Cash vs. Accrual Basis Accounting

The difference between Cash vs. Accrual Basis Accounting is in the timing – in other words, when transactions are recorded.

Cash-based accounting is a very intuitive system with which you only record revenue and expenses when money changes hands. It is similar to the single-entry data system described earlier. This system is simple to operate yourself, but it only focuses on cash.

Accrual accounting records all transactions at the time they are made, which is often before money has actually been exchanged. Because it covers every aspect of business operations – accounting for cash, credit and advances – it is a far more complex and accurate system, and closer to the double-entry system. Accrual accounting is the accounting system required by the GAAP.

Bookkeeping Software or DIY system?

You can make your own free spreadsheet to keep track of all your company’s transactions, but that will be a big job. It will require a lot of data entry and substantial bookkeeping knowledge. Accounting and/or bookkeeping software will do the job a lot more efficiently, so it could be a worthwhile investment. 

Prices vary, but many of the better systems have features like for generating invoices, paying bills, and automatically generating financial statements. Do be sure to research before you buy – you need to check if your accounting software is compatible with your business (for example, importing data from an Etsy store).

Bookkeeping 101

Bookkeeping Best Practices

  • Open a new bank account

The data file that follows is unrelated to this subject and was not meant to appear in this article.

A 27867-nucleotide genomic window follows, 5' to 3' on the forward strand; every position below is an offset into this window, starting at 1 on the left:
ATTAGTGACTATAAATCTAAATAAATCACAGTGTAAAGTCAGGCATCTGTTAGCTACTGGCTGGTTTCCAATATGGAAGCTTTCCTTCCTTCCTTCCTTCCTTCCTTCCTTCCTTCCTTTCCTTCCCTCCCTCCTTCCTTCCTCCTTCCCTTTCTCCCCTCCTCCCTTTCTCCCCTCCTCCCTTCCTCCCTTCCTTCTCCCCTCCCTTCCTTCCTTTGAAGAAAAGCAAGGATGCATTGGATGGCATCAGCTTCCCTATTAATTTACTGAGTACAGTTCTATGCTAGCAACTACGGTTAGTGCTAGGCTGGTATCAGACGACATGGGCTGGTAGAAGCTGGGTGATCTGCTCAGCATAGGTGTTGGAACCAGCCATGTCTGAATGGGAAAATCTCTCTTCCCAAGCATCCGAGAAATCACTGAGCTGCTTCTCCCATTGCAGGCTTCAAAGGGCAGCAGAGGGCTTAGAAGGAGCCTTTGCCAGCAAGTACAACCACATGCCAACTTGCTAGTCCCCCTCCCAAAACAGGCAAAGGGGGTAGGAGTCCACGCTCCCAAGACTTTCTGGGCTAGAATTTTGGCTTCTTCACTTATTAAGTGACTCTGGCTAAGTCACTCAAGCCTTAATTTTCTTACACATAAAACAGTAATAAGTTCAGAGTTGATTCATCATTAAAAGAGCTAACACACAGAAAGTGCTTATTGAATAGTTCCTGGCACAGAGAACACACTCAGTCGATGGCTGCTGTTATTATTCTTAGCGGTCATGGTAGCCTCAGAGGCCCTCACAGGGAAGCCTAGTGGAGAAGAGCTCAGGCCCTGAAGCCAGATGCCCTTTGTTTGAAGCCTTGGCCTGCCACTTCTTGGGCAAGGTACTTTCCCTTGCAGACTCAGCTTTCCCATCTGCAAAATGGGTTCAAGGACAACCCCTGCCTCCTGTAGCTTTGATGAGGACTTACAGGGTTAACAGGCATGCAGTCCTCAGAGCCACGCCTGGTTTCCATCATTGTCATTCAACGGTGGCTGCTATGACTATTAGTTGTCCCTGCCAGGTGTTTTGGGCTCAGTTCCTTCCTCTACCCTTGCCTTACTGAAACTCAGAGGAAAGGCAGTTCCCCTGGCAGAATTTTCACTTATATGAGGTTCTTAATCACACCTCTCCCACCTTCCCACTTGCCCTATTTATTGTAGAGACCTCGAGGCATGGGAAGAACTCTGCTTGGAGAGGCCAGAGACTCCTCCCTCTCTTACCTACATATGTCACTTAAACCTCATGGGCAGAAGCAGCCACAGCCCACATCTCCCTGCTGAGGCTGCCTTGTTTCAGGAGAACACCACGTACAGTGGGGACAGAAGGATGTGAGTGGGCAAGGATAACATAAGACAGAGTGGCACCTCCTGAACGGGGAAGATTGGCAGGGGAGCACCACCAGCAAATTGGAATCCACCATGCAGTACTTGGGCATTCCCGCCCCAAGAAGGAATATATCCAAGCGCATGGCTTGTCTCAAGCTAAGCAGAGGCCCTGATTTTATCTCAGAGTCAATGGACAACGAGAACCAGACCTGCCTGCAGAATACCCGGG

Set up a separate bank account, and credit card, specifically for your business. It can even be a personal account – just make sure you use it solely for your company. Keeping your business and personal finances separate makes it easy to balance your books, but more importantly, reduces stress during tax season. 

  • Collect payments ASAP

Make sure that your customers pay their bills on time. You should be creating clear invoices to send to customers and reminder notices if they are late with payment. Make sure that your payment methods are convenient for your clients.

  • Keep cash in the bank

You should pay your bills on time, but there’s no need to rush! Even if you have spare cash, wait until the last few days before bills are due before paying them – more money in your account means a wider safety net in case of emergencies such as early wage payments or vital repairs. 

  • Track employee paychecks

Keep a detailed record of all payments made to employees. These details should show the date of payment, to whom the payment was made, and of course the correct amount. Tax deductions should also be displayed on the check. Hiring a payroll services company will simplify the process, but you will still need to keep track for bookkeeping purposes. 

  • Review financial statements 

Your financial statements show the action going on behind the scenes of your business. Business owners need to keep on top of their statements if they don’t want to miss out or get taken advantage of. Services are available to help business owners create and understand their reports, such as professional bookkeepers and the CFA. 

  • Outsource your bookkeeping

Owning a business isn’t like working a job – you have to know where your weaknesses are, and hire other people to take up that slack. Bookkeeping is no different. The good thing is that you don’t need to hire a full-time bookkeeper – there are many services that can do the work remotely, for a fraction of the cost of a full-time bookkeeper.

Talk To A Bookkeeping Expert

A bookkeeping expert will contact you during business hours to discuss your needs.